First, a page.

This view from the Peninsula takes in most of the old Internment Camp
Newell, California was born out of the War Relocation Authority’s Japanese-American
Internment and later, Segregation, Center. Once the decision was made tp build a
center on Bureau of Reclamation land in Tule Lake Basin equipment and supplies
arrived on site April, 1942. By June, 1500 Japanese-Americans and Japanese aliens
were living along with a large contingent of government guards, officials and
support staff. Ultimately this became a city that housed as many as 18,000
internees. When the camp was closed in May 1946 a substantial infrastructure was
left in place: five deep wells, red cinder roads, many surplus buildings, water,
sewer, electricity, Southern Pacific Railroad lines and Highway 139. The concept
was raised of creating a township to serve the new Veteran Homesteaders. Five
years later, June 1951, lots in Newell were up for sale by the Bureau of Reclamation.
A City Block in Unincorporated Newell, California
1947 was the year the Newell Homestead Club was formed. It focused on schools,
improved roads, telephone and electric service, mail routes and protect farmers.
There was no much to do and a need to do it quickly as the homesteaders moved
onto their 160 acres. The homesteaders not only a house to build but they had
a town to build where once tens of thousands were kept.
Peninsula and Medicine Lakes Highlands to the south and west of Newell
By 1949 utilities, water, sewer and electric service was in-place. Newell had access
to the Central Pacific Railroad and a Klamath-Alturas bus stop. The big challenge
was to build a school and the homesteaders learned it was going to be on their
shoulders. And an elementary school was built including a kindergarden. Newell
Elementary School, operated by Tulelake Basin Joint Unified School District, would
close in 1982, reopen in the 1990’s and close again in the 2010’s.
Newell, California As Seen from the East Atop Horse Mountain
from horse Mountain, or the Clear Lake Hills, one can take in most of the Tule Lake
Basin. The footprint of the World War II U.S. Army facility named the Tule Lake War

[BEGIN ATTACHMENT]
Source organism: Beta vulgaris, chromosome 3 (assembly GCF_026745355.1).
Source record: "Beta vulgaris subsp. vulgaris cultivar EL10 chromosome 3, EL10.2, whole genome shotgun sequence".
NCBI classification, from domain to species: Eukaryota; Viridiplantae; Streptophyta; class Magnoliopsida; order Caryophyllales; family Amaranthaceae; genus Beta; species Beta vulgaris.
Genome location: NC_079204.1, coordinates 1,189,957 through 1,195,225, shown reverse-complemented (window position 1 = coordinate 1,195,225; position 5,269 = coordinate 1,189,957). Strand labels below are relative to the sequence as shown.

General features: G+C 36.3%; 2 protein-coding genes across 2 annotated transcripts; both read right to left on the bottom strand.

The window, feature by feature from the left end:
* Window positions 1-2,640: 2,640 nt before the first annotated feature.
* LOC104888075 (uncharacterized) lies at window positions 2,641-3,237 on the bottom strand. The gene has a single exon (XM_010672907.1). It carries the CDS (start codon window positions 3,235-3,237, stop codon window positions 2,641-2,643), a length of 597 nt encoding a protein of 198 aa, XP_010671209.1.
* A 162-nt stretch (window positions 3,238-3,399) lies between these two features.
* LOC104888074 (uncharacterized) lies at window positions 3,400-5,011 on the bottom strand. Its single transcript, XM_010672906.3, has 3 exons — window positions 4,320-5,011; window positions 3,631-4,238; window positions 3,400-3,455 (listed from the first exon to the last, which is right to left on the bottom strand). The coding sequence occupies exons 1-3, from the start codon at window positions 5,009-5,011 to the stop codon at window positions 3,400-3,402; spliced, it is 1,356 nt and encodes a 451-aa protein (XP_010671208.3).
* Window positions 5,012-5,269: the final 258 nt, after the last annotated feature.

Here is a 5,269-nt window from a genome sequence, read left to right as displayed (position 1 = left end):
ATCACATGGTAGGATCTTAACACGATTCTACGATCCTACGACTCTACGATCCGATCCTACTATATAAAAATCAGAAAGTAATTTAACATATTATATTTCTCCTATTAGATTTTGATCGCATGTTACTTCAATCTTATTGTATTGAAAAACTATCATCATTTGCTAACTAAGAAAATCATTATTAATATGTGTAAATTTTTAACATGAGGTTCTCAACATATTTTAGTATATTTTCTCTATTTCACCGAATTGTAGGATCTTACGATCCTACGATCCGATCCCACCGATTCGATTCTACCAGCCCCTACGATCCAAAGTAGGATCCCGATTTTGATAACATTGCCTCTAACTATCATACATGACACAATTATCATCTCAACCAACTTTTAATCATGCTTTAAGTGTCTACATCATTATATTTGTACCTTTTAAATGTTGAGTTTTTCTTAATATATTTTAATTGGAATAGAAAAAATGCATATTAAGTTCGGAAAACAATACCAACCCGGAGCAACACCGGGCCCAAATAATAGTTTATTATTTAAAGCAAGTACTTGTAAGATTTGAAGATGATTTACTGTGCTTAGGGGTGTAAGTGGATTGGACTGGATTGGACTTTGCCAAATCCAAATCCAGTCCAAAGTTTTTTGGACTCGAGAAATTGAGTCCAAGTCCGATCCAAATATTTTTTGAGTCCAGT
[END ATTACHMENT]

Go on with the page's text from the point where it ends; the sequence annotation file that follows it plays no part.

Relocation Center, now referred to as the Tule Lake Internment – Segregation Center,
can clearly be seen. Tule lake Municipal Airport, given to Modoc County for 0ne dollar
by the Department of Reclamation, features a 3,500-foot paved runway. The Union Pacific
Railroad Modoc Subdivision tracks run along the west side of town and parallel to SR139.
Tulelake National Wildlife Refuge, a unit of Klamath Basin National Wildlife Refuge
Complex, is west and northwest of the town. The Peninsula – Castle Rock is managed by
the U.S. Fish and Wildlife Service federal reservation.
Tule Lake Pilgrimage Brings Hundreds to Remember Those Years Here
During World War II, 120,000 Japanese-Americans were incarcerated in Federal
relocation centers: one out of four spent time at Tule Lake Internment –
Segregation Center. Designed to hold 10,000 internees within a square mile Tule Lake
began construction in April 1942. One month later, internees began arriving from
Northern California, Washington and Oregon. Confinement peaked at 18,789. Nearly
30,000 were imprisoned at Tule Lake which remained open until 1946, the last Federal
relocation center to close. Tule Lake Internment Camp was the largest and most
infamous because in July 1943 it became Tule Lake Segregation Center. Internees
from other relocation centers who refused to sign a loyalty oath or caused
disturbances were sent to Tule Lake.
Newell, Like Tulelake, Was Under Water at the Turn of the 20th Century
Tule Lake Basin is part of three North American geological regions: the Basin and
Range, the Pacific Rim of Fire and the Lakes Region. The Tule Lake Basin was once
a deep valley between the Clear lake Hills and Sheepy Ridge, the distance between
the two, currently 13 miles, was increased by recoil action from colliding North
American and Pacific Plates. Over time valley filled with a couple of thousand feet
of sediment from northern waters which drained into Tule Lake and organic matter
including volcanic material and organic materials from wetlands and migrating waterfowl.
The Peninsula is a volcanic remnant next to Newell as are the nearby Lava Beds.